The Foreign Secretary’s Evidence on Afghanistan: Five Key Insights

On 1 September 2021, the UK’s Foreign Secretary Dominic Raab appeared before the Foreign Affairs Select Committee in an emergency session following the Taliban takeover of Afghanistan and the withdrawal of allied troops. The Committee’s interrogation spanned the past, present and future – questioning the preparedness of the Government ahead of the evacuation, the current situation in Afghanistan, and how the UK will manage relations with the Taliban. Here are five key insights from the session:

  1. The West failed in its intelligence on Afghanistan.

Questions throughout the session were raised regarding why the UK and other allies did not have the correct intelligence to foresee the fall of Kabul in a matter of months following the withdrawal of troops – and was challenged as to why the warnings made in the FCDO’s principal risk report in July of such a collapse was not heeded. Dominic Raab countered that he had 40 meetings over six months regarding the situation in Afghanistan and that intelligence was based on a central assessment from both the Joint Intelligence Committee and the military. He explained that everyone was taken by surprise by the speed in which the situation unfolded, and that this was not a particular weakness on the British side but a collective failure amongst Western allies to gather and interpret information about both the Taliban’s intent and capacity.

  1. The UK and its allies simply did not have the collective heft and capability to match America’s military and security presence in the region.

Speaking on the decision to withdraw, Dominic Raab reiterated that it was clear that he believed the United States had made up its mind and that our allies had an “optimism bias” that its mind could be changed. He rejected the concept of forming a coalition to maintain a presence in the region as “wishful thinking” and said the notion of scrambling a replacement security aparatus would simply have been beyond the will and capabilities of America’s allies.

  1. The Home Office is becoming a more substantial pillar in the UK’s foreign policy apparatus.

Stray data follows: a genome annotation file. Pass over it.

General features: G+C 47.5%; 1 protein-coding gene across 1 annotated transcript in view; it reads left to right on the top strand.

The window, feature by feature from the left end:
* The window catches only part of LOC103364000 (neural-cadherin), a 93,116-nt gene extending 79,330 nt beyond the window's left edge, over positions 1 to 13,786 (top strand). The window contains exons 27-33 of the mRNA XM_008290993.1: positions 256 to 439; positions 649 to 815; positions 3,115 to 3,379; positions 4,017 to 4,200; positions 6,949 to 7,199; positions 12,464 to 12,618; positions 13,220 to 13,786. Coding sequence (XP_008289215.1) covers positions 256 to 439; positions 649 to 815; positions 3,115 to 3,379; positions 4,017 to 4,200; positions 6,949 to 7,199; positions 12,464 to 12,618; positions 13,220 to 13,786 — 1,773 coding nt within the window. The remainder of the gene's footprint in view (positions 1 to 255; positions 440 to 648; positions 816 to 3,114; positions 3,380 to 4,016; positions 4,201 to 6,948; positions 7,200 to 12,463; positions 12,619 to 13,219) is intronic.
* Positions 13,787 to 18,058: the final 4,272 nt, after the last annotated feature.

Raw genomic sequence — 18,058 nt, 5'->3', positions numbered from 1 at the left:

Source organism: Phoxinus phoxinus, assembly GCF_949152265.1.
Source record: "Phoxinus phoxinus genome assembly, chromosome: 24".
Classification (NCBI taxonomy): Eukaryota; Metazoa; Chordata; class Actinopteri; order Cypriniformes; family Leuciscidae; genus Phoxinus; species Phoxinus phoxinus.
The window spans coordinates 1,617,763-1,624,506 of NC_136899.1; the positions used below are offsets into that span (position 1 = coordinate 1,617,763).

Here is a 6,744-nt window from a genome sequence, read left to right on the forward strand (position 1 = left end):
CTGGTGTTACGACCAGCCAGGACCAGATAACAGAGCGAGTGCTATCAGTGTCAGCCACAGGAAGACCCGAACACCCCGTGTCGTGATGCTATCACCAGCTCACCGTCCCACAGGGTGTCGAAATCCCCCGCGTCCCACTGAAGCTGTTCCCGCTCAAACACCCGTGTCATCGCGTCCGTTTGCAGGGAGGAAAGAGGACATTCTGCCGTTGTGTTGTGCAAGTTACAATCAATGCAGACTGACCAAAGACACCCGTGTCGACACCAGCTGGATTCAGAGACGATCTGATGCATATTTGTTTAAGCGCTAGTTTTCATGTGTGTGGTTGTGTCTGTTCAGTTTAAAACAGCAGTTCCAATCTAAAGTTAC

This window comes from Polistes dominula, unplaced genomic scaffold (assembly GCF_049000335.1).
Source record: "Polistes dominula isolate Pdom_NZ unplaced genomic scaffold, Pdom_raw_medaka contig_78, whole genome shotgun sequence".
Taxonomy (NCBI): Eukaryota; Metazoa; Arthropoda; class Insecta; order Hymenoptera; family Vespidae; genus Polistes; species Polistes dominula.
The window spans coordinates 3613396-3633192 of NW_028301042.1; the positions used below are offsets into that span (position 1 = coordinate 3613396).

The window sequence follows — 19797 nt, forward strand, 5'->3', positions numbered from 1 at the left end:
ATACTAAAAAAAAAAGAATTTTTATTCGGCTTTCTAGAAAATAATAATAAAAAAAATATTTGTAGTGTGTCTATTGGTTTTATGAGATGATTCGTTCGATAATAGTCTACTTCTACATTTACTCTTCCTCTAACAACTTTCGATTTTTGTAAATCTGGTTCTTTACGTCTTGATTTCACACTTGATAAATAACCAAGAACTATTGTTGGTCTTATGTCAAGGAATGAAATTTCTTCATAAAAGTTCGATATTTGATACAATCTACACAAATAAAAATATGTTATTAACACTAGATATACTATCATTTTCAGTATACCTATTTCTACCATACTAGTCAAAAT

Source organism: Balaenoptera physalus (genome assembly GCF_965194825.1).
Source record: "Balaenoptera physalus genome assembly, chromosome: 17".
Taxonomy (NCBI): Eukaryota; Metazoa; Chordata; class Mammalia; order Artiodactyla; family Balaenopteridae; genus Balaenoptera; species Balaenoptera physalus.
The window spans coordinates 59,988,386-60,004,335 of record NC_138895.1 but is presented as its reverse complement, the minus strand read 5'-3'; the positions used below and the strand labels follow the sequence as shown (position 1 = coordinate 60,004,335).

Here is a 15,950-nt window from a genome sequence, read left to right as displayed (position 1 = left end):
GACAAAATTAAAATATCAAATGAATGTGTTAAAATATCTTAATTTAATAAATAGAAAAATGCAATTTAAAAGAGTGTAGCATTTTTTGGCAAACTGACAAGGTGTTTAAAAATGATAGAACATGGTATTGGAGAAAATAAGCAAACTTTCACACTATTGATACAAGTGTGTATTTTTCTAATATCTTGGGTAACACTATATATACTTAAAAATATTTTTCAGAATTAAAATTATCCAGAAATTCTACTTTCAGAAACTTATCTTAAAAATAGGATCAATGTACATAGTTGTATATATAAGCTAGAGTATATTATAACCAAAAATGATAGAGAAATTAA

One of the most significant aspects of the UK’s withdrawal operations has been the evacuation of vulnerable Afghans and the interpreters and other staff that supported the UK’s mission in Afghanistan. The Foreign Secretary defended the decision to have three separate routes of resettlement for Afghan arrivals to the UK as essential to ensuring the security of our borders, arguing that a single channel would undermine the processing system due to the varying needs and risks associated with different migrants and asylum-seekers. The extensive discussions about the evacuation and resettlement process underscores the increasing significance of immigration as an instrument in the UK’s foreign policy arsenal – a year on from the decision to create pathways to citizenship for British National Overseas (BNO) passport holders in Hong Kong.

  1. The UK will seek to play a brokerage role in facilitating the next phase of international activity in Afghanistan.

Dominic Raab sought to diminish focus on the strains facing the ‘special relationship’ between the UK and the United States, and rather highlighted the importance of the UK’s standing as a broker within the international community. He particularly emphasised the role the UK played in securing the UN Security Council resolution on Afghanistan, despite difficulties posed by China and Russia, and in securing commitments from the G7 nations to work together to ensure safe passage for those who wish to leave, to collaborate on counter-terrorism efforts, to encourage regional stability, and to coordinate humanitarian responses. The Foreign Secretary’s framing here reflects the idea set out in the UK’s Integrated Review earlier this year, which positioned the nation as a negotiator, diplomat and a leader amongst equals, promoting collective exposure and burden-sharing.

  1. The UK’s era of nation-building may be over.

One of the most striking aspects of the Foreign Secretary’s evidence was the reticence he expressed towards the future of the UK’s role in nation-building, drawing a distinction between “promoting liberalism” and building societies from the ground-up. The theory of nation-building has been an important component of the UK’s international strategy, seen as integral to achieving the promotion of the UK’s interests and values, and an area of specific capability for the UK given our particular strengths in designing standards, regulations and governance frameworks. The Foreign Secretary’s remarks suggests that the UK is entering a new era in which we limit the projection of our moral mission to a space of diplomacy and global governance rather than its past expression within our proactive military operations. This shift can be seen as an admission of defeat, but perhaps is driven more by an understanding of the wearing domestic appetite for such activities and a pragmatic assessment of the fragmenting and proliferating risks we face in a period without a singular ideological ‘enemy’.

BFPG Admin